|Remarks by Consul General Zhao Weiping at the 14th Annual US-China Trade Conference|
Sheraton Chicago Hotel & Towers, Chicago,
Nov 4, 2013
President Siva Yam,
First, I wish to thank President Yam for inviting me to attend this wonderful lunch. I hope next time there will be lunch only and no speech.
I congratulate the US-China Chamber of Commerce on hosting the 14th Annual US-China Trade Conference. I express my appreciation to all of you for your attention to China's economic development and your support for China-US economic relations.
Today, I just want to emphasize one point. That is, if we want to get an accurate understanding of China's economic development and future orientation of China-US economic relations, we have to recognize the firm will of China in continuously pushing forward the process of reform and opening-up.
China is the only country in the world which has conducted reform and opening-up for more than 30 years and is still pursuing this course with even greater enthusiasm.
As a matter of fact, China is embracing another wave of reform and opening-up. President Xi Jinping stated a couple of days ago that the upcoming Third Plenary Session of the 18th CPC Central Committee will put forward a blueprint of comprehensive reforms and make overall arrangement on deepening reform in an all-around manner.
Recently, there have been many guesses on what concrete reform measures will be unveiled at the Session. I don't want to make any guess. There is no need to guess any more, since the answers will be known in just a few days.
However, I wish to recall some of the major measures of reform and opening-up the Chinese government has taken so far this year, from which we may get some hints.
It is very obvious that one of the top priorities of China's reform is to intensify efforts in transforming government functions and giving the market a bigger play in national economy. Earlier this year, the Chinese government announced its plan to cut the existing 1,700 administrative approval items by at least one-third in five years, and 334 items have already been abolished or delegated to the lower level of government since the beginning of this year.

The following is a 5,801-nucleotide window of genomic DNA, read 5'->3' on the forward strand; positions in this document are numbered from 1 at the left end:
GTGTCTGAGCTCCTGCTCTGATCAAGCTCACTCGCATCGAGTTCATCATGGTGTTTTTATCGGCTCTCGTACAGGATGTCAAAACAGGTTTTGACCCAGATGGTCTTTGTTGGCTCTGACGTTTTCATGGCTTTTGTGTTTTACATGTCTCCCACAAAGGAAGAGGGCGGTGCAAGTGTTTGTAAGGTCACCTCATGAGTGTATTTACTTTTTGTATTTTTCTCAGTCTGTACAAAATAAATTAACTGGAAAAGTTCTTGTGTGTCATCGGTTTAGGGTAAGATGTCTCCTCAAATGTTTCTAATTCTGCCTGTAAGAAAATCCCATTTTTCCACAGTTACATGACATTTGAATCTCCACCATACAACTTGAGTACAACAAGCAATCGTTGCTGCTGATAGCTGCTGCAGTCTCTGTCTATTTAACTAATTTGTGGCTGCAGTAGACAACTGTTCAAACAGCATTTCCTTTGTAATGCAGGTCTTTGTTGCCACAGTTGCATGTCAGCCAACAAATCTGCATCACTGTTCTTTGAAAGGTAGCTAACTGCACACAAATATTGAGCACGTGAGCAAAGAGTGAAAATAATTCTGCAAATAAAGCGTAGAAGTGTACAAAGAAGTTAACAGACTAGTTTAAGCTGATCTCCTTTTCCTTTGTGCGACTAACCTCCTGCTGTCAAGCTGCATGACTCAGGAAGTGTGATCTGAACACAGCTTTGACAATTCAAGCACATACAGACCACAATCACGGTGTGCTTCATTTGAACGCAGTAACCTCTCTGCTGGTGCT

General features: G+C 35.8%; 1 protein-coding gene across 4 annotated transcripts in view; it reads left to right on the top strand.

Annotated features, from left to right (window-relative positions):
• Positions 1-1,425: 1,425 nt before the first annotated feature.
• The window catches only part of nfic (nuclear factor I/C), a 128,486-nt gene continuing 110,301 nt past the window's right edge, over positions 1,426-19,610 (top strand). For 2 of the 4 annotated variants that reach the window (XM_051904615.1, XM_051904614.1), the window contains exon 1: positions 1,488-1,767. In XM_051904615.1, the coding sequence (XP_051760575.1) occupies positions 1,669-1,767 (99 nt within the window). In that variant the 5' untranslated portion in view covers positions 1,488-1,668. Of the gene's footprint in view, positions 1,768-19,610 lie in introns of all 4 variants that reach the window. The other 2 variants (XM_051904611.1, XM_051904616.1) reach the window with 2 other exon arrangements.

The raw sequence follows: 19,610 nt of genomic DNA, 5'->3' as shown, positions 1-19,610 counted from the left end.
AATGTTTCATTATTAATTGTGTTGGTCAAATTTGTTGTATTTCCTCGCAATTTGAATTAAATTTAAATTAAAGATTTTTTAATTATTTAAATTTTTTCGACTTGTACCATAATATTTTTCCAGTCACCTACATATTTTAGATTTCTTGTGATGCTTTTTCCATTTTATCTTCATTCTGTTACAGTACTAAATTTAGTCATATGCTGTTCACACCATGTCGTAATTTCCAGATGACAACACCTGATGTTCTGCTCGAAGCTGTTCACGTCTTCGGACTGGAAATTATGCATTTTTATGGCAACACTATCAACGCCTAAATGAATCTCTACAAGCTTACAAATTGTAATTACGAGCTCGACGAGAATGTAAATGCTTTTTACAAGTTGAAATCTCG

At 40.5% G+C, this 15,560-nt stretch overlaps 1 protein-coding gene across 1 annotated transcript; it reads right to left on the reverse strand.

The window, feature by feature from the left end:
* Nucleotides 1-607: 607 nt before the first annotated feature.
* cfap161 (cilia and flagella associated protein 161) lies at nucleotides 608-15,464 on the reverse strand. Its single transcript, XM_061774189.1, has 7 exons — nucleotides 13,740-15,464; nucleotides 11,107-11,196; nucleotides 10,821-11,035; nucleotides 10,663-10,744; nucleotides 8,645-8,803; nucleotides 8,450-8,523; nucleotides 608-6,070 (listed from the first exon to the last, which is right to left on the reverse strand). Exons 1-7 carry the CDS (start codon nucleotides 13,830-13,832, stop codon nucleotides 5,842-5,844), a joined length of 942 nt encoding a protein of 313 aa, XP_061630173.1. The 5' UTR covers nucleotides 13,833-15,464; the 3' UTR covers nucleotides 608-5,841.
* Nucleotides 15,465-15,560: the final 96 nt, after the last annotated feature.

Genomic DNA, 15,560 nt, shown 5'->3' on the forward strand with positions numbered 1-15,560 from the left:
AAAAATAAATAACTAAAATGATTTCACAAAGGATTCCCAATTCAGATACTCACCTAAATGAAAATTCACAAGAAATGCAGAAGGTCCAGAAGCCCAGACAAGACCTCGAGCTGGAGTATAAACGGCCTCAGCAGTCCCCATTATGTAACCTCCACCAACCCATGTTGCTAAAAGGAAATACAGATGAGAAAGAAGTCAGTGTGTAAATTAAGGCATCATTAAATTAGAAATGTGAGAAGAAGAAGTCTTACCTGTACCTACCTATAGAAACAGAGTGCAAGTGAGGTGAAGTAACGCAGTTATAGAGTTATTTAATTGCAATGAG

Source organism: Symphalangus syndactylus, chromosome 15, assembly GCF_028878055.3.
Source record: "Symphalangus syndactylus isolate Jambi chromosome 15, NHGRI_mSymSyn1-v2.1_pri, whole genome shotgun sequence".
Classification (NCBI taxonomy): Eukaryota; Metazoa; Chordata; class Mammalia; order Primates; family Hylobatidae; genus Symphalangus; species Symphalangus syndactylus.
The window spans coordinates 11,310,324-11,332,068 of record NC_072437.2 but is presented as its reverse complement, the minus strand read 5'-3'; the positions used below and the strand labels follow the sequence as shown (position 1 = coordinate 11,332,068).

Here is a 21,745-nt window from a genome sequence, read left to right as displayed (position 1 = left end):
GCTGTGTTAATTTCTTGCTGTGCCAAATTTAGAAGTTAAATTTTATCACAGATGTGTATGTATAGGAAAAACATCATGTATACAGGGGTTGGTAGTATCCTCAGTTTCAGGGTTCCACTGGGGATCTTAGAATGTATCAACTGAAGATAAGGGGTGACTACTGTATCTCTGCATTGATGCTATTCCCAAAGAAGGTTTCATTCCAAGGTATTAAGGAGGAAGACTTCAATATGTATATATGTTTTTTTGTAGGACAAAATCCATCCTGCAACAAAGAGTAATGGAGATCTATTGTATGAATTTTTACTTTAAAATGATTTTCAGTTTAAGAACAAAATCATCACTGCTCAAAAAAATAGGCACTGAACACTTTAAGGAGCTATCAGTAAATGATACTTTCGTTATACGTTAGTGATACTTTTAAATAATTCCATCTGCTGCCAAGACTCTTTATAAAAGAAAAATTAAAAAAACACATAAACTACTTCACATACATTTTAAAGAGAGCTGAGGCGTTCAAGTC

Another focus is to accelerate the reform of economic structure by developing a mixed economy, relaxing market access in the sectors of finance, oil, electricity, railway, telecommunications, resources development, public facilities and services, encouraging more investment by the private sector, and providing greater space for the development of enterprises of various ownerships.
Equally important, China will speed up fiscal, financial and price reforms. China has recently cancelled the floor limit for lending interest rates and launched direct trading between RMB and Australian dollars. Price reforms have been taken in the key areas of oil, natural gas, electricity, coal, railway cargo transportation and water resources.
Last but not least, China is determined to make greater strides in further opening-up to the outside world. So far this year, China has signed FTA agreements with Switzerland and Iceland, and discussed with ASEAN leaders on how to upgrade the China-ASEAN Free Trade Area. In July, China and the US agreed to start substantive discussing of the Bilateral Investment Treaty on the basis of pre-establishment national treatment with a "negative list" approach. Last month, China (Shanghai) Pilot Free Trade Zone was officially launched, which was designed to field-test new approaches to deepening reforms and accelerating opening-up for the whole China.
Just as President Xi Jinping pointed out, there is "only a progressive tense, no perfect tense" for reform and opening-up. Reform and opening-up has been and will continue to be the largest driving force for China's development. The Chinese Government, fully aware of all the challenges China is facing today, is determined to overcome all the difficulties by deepening reform and opening-up. We have many reasons to be optimistic about the future of China, since this is a country which will never feel self-complacent and always concentrate on improving itself.
The fast growth of China-US economic relations during the past thirty years is to a large extent a result of China's reform and opening-up policy. The further reform and opening-up of China will surely provide new opportunities for the trade and economic cooperation between China and the US as well as for the business of all of you.
In future, not only will the bilateral trade in goods between China and the US continue to grow steadily, but also the trade in services will greatly expand its share in the total volume of bilateral trade. The good momentum of Chinese investment in the US will continue, and the US investors will find more new opportunities in China.
There will still be trade frictions from time to time. But disputes will be properly managed, so long as both sides refrain from politicizing trade issues and stick to dialogues on the basis of equality and mutual respect.
Several days ago, I met in Indiana a local businessman. He told me that he visited China for the first time in 1984 as a representative of Cummins. At that time, he was quite skeptical of whether China's reform and opening-up will work. The enormous changes in China and China-US economic relations in the past 30 years have been totally out of his expectation.
I hope all of us will be well prepared this time. I do believe that the future development of China and China-US economic relations will also exceed the imagination of many of us.